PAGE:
North Texas Dentistry Volume 4 Issue 4 - Page 19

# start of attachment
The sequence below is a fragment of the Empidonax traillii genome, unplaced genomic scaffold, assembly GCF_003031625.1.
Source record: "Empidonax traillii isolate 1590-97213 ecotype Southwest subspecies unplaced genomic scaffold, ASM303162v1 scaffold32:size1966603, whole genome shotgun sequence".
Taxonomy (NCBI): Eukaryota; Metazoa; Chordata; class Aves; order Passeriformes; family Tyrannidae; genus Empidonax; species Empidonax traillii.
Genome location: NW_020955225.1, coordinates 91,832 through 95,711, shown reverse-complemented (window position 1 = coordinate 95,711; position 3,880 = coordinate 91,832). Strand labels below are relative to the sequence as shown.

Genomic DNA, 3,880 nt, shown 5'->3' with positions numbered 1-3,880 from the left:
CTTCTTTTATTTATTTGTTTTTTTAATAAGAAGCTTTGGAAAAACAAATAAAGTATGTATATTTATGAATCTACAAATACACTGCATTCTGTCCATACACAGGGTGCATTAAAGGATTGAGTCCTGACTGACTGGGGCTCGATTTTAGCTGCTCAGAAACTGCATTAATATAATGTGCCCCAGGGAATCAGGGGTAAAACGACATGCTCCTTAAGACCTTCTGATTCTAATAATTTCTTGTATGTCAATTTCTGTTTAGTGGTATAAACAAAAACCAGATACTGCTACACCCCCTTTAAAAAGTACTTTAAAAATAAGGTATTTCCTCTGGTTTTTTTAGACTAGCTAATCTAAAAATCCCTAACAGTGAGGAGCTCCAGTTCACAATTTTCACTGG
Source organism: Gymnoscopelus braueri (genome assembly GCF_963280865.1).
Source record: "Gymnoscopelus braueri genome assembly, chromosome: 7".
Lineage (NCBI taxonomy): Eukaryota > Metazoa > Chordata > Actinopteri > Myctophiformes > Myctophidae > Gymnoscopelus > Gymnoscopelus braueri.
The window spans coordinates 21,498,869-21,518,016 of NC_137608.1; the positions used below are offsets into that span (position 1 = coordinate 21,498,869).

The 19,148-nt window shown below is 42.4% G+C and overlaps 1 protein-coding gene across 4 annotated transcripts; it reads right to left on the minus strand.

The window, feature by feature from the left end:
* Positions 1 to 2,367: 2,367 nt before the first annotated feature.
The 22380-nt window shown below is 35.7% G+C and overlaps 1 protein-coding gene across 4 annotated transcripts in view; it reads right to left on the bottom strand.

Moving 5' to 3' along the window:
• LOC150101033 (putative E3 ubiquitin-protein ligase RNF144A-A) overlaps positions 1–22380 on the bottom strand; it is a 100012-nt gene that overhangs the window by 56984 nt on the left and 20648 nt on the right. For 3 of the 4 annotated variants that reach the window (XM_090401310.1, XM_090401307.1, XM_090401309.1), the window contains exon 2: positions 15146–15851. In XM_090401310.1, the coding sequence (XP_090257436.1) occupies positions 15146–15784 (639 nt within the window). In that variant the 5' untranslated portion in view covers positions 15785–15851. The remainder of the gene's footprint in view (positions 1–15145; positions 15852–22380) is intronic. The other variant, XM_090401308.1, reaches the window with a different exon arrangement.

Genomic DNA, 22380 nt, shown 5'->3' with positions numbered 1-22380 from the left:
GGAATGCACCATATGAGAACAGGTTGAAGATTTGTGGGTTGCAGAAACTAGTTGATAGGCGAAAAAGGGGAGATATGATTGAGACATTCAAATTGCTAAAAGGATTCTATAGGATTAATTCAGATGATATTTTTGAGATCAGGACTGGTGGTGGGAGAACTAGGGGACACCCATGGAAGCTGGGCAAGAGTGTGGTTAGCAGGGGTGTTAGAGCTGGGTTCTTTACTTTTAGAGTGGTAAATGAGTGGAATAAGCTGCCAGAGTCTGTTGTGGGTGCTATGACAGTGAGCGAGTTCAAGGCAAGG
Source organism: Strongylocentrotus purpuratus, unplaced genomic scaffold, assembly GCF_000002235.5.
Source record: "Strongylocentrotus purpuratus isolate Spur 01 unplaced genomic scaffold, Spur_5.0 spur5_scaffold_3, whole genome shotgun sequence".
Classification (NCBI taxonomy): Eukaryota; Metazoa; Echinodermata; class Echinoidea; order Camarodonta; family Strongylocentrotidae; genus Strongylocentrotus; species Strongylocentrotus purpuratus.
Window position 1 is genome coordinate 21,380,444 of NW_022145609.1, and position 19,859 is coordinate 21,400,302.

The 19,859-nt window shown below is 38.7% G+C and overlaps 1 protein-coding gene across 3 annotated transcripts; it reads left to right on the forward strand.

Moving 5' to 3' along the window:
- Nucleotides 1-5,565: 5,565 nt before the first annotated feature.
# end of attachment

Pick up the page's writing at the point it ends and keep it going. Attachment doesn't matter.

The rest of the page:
Reaching your destination Just as it takes in-flight corrections for an airliner to reach its destination, dental practices faced with challenging conditions should also check their progress — monitoring key metrics and conducting a SWOT analysis — and correct accordingly. A mid-year course correction can help a practice reach its destination with flying colors. Article originally appeared in Dental Business Review. Reprinted with permission. To make the right mid-year course correction, the place to begin is with an analysis of the current state of the practice. This includes a review of key performance targets that contribute to overall practice success, as well as an objective evaluation of the practice’s strengths, weaknesses, opportunities and threats (known as a SWOT analysis, this is used widely in the business world). Lacking business training, most dentists simply look at production, personal income and the overhead percentage to determine the practice’s health. When practices were growing every year, this was acceptable. Today, more in-depth information is needed. Without it, not only will it be impossible to execute an effective mid-year course correction, but the practice may also be headed for decline — without the dentist realizing it. Dr. Roger Levin is a thirdgeneration general dentist and the Chairman and CEO of Levin Group, Inc., the largest dental practice management and marketing firm in North America. As a leading authority on dental practice management and marketing, he has developed the scientific systems-based consulting method that will increase practice production and profitability, while lowering stress. Dr. Levin has authored 65 books and more than 3,700 articles. He presents 100 seminars per year worldwide. Train your team the easy way — sign up for Levin Group’s Tip of the Day. It’s free. It’s brief. And it can help you and your team improve performance. Global Reach. Local Touch. Single Source. | NORTH TEXAS DENTISTRY 19